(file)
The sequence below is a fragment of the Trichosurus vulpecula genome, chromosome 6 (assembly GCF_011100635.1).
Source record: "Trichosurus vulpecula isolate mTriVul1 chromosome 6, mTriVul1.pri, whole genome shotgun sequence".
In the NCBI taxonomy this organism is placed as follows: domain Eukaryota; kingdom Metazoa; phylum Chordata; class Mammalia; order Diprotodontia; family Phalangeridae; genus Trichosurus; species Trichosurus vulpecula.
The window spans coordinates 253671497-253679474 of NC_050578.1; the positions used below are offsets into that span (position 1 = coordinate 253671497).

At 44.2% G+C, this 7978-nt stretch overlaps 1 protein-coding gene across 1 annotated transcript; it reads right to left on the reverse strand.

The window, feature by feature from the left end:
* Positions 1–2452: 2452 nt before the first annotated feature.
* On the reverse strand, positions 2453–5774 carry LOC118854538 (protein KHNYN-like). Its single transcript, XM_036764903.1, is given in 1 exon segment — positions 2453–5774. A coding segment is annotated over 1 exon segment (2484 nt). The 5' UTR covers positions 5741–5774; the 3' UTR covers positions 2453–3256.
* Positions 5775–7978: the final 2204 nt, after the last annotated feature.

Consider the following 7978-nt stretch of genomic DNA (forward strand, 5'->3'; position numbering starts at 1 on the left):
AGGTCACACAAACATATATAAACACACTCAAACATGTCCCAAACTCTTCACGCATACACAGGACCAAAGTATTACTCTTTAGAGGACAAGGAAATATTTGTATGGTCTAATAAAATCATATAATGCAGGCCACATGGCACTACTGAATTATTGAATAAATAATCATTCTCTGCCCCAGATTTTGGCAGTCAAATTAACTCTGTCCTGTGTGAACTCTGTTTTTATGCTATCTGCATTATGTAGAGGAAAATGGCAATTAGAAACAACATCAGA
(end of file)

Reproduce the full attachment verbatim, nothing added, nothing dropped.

The sequence below is a fragment of the Trichosurus vulpecula genome, chromosome 6 (assembly GCF_011100635.1).
Source record: "Trichosurus vulpecula isolate mTriVul1 chromosome 6, mTriVul1.pri, whole genome shotgun sequence".
In the NCBI taxonomy this organism is placed as follows: domain Eukaryota; kingdom Metazoa; phylum Chordata; class Mammalia; order Diprotodontia; family Phalangeridae; genus Trichosurus; species Trichosurus vulpecula.
The window spans coordinates 253671497-253679474 of NC_050578.1; the positions used below are offsets into that span (position 1 = coordinate 253671497).

At 44.2% G+C, this 7978-nt stretch overlaps 1 protein-coding gene across 1 annotated transcript; it reads right to left on the reverse strand.

The window, feature by feature from the left end:
* Positions 1–2452: 2452 nt before the first annotated feature.
* On the reverse strand, positions 2453–5774 carry LOC118854538 (protein KHNYN-like). Its single transcript, XM_036764903.1, is given in 1 exon segment — positions 2453–5774. A coding segment is annotated over 1 exon segment (2484 nt). The 5' UTR covers positions 5741–5774; the 3' UTR covers positions 2453–3256.
* Positions 5775–7978: the final 2204 nt, after the last annotated feature.

Consider the following 7978-nt stretch of genomic DNA (forward strand, 5'->3'; position numbering starts at 1 on the left):
AGGTCACACAAACATATATAAACACACTCAAACATGTCCCAAACTCTTCACGCATACACAGGACCAAAGTATTACTCTTTAGAGGACAAGGAAATATTTGTATGGTCTAATAAAATCATATAATGCAGGCCACATGGCACTACTGAATTATTGAATAAATAATCATTCTCTGCCCCAGATTTTGGCAGTCAAATTAACTCTGTCCTGTGTGAACTCTGTTTTTATGCTATCTGCATTATGTAGAGGAAAATGGCAATTAGAAACAACATCAGA